9. What is a proportionate reason when it comes to abortion? It’s the kind of reason we will be able to explain, with a clean heart, to the victims of abortion when we meet them in the next life—which we certainly will. If we’re confident that these victims will accept our motives, then we can proceed.


The public editor of the New York Times provides us with an illustrative example of liberal tolerance. The paper has been receiving emails about William Kristol's appointment to the editorial page:
Rosenthal’s mail has been particularly rough. “That rotten, traiterous [sic] piece of filth should be hung by the ankles from a lamp post and beaten by the mob rather than gaining a pulpit at ANY self-respecting news organization,” said one message. “You should be ashamed. Apparently you are only out for money and therefore an equally traiterous [sic] whore deserving the same treatment.”
And the attempt at chastisement:
Kristol would not have been my choice to join David Brooks as a second conservative voice in the mix of Times columnists, but the reaction is beyond reason. Hiring Kristol the worst idea ever? I can think of many worse. Hanging someone from a lamppost to be beaten by a mob because of his ideas? And that is from a liberal, defined by Webster as “one who is open-minded.” What have we come to?


My Reasons for a Romney Vote Published on National Review Online

"I have to say that I was really tempted to vote for McCain for “personal qualities”. I was literally undecided (and I’ve watched every debate and paid very close attention to this primary) walking into the booth last Tuesday. In the end, however, I couldn’t vote for McCain. I like and admire President Bush, but I disagree with him on so many domestic policies (Medicare, immigration, education, etc.), but each of these domestic policies are what President Bush campaigned on. Could I stand by for the next 4 to 8 years repeatedly being upset for McCain on immigration and other issues? No, in the end I decided to vote for Romney, because issue by issue he lined up with what I want in a President (who is also viable in NH, because I could argue that Thompson is also good).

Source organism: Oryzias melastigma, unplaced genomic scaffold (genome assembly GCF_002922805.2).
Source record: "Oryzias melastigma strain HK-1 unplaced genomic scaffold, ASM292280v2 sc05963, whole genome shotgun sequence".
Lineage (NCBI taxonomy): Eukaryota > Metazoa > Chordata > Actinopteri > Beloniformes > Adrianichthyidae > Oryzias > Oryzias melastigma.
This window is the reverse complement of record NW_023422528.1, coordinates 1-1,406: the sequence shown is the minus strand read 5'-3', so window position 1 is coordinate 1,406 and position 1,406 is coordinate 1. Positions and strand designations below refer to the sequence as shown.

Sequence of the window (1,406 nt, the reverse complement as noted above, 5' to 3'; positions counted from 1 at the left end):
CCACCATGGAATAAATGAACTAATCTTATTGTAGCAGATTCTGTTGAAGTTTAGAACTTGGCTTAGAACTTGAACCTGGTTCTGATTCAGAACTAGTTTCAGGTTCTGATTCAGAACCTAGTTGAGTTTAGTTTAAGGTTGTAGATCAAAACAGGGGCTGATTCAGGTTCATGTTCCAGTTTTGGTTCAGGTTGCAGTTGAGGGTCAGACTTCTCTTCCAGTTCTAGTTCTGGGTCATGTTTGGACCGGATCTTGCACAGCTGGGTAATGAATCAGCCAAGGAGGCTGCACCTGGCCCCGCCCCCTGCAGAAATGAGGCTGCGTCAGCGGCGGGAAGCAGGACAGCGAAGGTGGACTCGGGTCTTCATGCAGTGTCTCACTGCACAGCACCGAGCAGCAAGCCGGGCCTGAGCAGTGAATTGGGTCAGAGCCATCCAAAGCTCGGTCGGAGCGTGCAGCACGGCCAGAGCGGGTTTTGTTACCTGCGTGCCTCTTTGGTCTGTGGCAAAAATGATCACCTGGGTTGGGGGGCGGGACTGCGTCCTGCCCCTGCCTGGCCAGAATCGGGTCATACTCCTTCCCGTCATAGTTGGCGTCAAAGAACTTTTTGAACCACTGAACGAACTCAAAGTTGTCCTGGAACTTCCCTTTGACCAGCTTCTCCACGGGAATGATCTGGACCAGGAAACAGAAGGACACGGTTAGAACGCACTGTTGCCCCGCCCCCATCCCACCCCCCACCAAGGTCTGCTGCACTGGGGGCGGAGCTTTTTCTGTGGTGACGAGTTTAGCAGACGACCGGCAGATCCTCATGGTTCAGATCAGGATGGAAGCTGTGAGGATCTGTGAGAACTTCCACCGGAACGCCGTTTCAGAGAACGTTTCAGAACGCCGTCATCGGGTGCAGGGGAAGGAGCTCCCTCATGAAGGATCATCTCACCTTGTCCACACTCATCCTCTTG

I think with a little more time, Romney could have pulled a win out of NH. [I would also argue that the conservative “base” of the State is in Rockingham county; the only county that Romney carried.]"

The last part was not "printed" in the post, check it out here.

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Steven Pinker is a psychologist from Harvard who has written extensively on the foundations of morality. Recently he published an article in the New York Times Magazine titled "The Moral Instinct". Commenting on the article, Peter Suderman from The American Scene writes:
After several thousand words of genuinely curious, thoughtful investigation into the idea that humans may have some innate moral sense, he closes with the thought that what’s really important is… implementing a carbon tax."
Suderman continues,
"Can we not simply investigate human nature without drifting into the territory of contemporary politics? Is all science journalism for the next decade doomed to this fate?"
I have a sense that this is a widespread problem - at the bottom, I think it is the inability to make clear distinctions. We should be able to make distinctions in terms and ideas. These things are necessary for any meaningful conversation. The modern mind lumps everything together. I'm not sure whether it's laziness or has a deeper intellectual source, but I suspect it's a combination of both. It's easier to assume that every problem is related or basically the same. It is thus easier to conclude that the source of these related problems is the same: it's the Republicans, the Democrats, this idea, or that President that ruins the world. If we could just get rid of the advocates of the free market, everything would be better! etc., ad infinitum.

It seems to me that it's never that simple.


Humanae Vitae

If you're anything like me, you've probably been in a situation where someone has asked you about the scientific status of nascent human life. Is it human? As I am not familiar with any specific biology textbooks, I'm usually not able to provide a satisfactory answer. This morning on First Things, I find something to help:
The leading works of human embryology corroborate this. The chapter on human development in Keith L. Moore and T.V.N. Persaud’s The Developing Human begins with this sentence: “Human development begins at fertilization when a male gamete or sperm (spermatozoon) unites with a female gamete or oocyte (ovum) to form a single cell—a zygote. This highly specialized, totipotent cell marked the beginning of each of us as a unique individual.” Or their definition of embryo: “The developing human during its early stages of development.” And consider their definition of the term zygote: “This cell results from the union of an oocyte and a sperm during fertilization. A zygote is the beginning of a new human being (i.e., an embryo)” (emphasis added).
The piece this is taken from can be found here.


on Arguments

The purpose of arguing is not to win. Arguing is not a game. It's not, "I'm cleverer than you are." The purpose of argument is like the purpose of science: to know. It's a means, not the only means, of knowing, of transferring us from ignorance to knowledge, a way of getting out of that cave. Philosophy is, in some obvious ways, not like what we today call science, but in some other less than obvious ways, it's very similar to what we today call science.